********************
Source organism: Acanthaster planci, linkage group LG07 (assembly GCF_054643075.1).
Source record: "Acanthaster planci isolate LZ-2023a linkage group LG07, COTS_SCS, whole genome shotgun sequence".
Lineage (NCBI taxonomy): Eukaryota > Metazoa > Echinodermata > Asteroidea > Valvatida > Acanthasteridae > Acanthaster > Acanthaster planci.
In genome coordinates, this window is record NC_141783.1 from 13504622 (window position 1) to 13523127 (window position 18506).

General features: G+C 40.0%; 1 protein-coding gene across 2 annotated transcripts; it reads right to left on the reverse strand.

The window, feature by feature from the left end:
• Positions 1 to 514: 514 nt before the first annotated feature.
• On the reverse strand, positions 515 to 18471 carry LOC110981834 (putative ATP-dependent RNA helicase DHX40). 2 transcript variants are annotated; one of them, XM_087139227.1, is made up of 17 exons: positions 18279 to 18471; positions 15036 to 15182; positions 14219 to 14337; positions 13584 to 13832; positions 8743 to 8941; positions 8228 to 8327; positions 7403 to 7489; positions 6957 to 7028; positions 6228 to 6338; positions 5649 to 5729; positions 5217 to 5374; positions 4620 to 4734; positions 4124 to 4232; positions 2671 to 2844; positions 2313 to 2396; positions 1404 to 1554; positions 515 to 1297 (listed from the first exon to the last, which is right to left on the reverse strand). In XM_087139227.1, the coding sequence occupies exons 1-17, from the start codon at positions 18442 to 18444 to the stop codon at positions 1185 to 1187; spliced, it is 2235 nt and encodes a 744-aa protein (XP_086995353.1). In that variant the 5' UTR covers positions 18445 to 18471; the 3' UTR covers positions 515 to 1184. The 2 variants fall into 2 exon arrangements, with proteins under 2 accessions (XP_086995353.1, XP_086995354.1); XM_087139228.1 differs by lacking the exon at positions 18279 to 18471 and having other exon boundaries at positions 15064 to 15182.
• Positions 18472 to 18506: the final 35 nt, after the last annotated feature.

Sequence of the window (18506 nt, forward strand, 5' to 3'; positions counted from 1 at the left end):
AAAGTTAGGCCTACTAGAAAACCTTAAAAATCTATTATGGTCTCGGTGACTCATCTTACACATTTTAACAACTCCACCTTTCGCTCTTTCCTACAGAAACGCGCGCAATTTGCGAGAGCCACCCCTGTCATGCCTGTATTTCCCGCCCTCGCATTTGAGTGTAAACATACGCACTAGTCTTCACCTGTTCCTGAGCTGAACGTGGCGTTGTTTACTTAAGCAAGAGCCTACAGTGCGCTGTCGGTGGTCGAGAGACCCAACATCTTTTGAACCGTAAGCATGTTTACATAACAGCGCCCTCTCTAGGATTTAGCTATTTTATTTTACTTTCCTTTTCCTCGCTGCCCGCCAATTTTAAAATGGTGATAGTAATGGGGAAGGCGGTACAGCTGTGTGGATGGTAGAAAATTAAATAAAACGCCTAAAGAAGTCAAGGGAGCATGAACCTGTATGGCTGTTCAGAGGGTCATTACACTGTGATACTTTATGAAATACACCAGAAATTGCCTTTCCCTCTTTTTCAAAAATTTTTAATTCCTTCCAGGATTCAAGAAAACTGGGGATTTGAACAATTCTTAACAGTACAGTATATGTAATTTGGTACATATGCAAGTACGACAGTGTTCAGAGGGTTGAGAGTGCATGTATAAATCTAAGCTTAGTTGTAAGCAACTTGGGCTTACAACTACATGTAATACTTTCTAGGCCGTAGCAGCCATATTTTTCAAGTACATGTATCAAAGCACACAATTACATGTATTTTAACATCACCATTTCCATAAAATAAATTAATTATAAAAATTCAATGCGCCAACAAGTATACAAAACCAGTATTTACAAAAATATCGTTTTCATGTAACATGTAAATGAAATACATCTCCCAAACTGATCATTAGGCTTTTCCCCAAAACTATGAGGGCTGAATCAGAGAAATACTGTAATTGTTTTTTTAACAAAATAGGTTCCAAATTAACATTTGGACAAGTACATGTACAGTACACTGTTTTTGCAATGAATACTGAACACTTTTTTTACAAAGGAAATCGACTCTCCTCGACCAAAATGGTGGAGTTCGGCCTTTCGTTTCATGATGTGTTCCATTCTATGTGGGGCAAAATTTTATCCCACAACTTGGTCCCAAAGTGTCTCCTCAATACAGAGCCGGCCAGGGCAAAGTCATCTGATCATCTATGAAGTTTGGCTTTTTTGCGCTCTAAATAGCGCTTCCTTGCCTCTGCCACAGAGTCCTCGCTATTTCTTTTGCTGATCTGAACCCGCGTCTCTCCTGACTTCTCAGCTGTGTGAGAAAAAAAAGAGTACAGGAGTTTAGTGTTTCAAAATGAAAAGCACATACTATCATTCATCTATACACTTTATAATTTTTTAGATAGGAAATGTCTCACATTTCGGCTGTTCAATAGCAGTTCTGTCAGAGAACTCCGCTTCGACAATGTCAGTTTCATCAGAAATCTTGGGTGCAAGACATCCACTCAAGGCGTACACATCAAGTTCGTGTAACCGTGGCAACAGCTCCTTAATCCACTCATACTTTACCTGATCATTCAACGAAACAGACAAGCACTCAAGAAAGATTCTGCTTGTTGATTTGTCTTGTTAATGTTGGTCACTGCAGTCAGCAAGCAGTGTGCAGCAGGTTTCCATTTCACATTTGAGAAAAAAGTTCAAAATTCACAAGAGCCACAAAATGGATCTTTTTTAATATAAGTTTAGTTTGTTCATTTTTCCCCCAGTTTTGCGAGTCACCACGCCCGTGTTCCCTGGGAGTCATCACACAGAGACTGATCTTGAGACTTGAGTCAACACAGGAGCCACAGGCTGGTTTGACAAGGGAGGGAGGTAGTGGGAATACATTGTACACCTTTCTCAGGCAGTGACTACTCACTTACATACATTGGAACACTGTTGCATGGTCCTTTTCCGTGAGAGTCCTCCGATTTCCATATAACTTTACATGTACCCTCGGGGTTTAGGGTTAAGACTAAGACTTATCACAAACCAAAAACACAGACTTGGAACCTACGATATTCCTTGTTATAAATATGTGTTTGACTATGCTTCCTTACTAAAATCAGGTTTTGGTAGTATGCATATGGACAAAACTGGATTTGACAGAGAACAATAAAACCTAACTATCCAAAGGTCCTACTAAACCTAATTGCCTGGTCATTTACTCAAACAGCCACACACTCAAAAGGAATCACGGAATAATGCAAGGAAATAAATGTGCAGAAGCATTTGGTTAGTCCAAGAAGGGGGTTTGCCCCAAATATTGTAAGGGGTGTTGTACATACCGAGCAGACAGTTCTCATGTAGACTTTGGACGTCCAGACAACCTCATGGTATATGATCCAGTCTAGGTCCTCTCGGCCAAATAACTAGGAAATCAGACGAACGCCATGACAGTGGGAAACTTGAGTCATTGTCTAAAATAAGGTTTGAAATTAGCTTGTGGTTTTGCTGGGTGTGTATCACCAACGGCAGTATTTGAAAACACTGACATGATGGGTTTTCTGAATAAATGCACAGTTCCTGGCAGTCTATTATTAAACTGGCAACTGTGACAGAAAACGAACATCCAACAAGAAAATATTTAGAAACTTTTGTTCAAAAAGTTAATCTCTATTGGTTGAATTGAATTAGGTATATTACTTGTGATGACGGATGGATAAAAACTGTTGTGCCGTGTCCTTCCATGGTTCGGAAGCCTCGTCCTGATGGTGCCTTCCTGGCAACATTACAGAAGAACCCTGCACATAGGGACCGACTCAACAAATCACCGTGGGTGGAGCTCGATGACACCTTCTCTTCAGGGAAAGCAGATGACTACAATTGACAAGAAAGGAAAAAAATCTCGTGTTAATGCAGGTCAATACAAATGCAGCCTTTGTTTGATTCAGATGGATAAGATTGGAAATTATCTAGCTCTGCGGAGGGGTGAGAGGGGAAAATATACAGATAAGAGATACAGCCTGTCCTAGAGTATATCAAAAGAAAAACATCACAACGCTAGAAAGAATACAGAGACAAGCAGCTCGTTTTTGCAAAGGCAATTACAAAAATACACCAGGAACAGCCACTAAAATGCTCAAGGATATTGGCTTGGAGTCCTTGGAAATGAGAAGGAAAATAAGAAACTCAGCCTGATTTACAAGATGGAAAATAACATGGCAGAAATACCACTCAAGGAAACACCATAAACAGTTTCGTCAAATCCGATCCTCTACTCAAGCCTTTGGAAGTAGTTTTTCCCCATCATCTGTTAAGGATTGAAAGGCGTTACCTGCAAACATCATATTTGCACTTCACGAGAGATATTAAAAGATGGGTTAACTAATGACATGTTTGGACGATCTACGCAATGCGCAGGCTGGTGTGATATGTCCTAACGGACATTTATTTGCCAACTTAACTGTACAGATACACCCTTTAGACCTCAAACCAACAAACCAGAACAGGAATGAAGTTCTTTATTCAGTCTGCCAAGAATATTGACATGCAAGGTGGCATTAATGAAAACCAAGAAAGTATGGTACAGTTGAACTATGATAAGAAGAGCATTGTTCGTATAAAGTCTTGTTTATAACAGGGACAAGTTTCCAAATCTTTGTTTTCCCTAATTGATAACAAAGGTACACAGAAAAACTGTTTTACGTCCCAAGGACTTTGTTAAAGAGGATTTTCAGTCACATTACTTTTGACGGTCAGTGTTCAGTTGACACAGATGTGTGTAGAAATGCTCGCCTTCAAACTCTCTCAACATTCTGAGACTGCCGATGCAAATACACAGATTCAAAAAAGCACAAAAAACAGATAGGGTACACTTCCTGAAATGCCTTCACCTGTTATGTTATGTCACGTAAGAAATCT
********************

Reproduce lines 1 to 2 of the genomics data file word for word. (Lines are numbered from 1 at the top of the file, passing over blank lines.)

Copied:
Source organism: Acanthaster planci, linkage group LG07 (assembly GCF_054643075.1).
Source record: "Acanthaster planci isolate LZ-2023a linkage group LG07, COTS_SCS, whole genome shotgun sequence".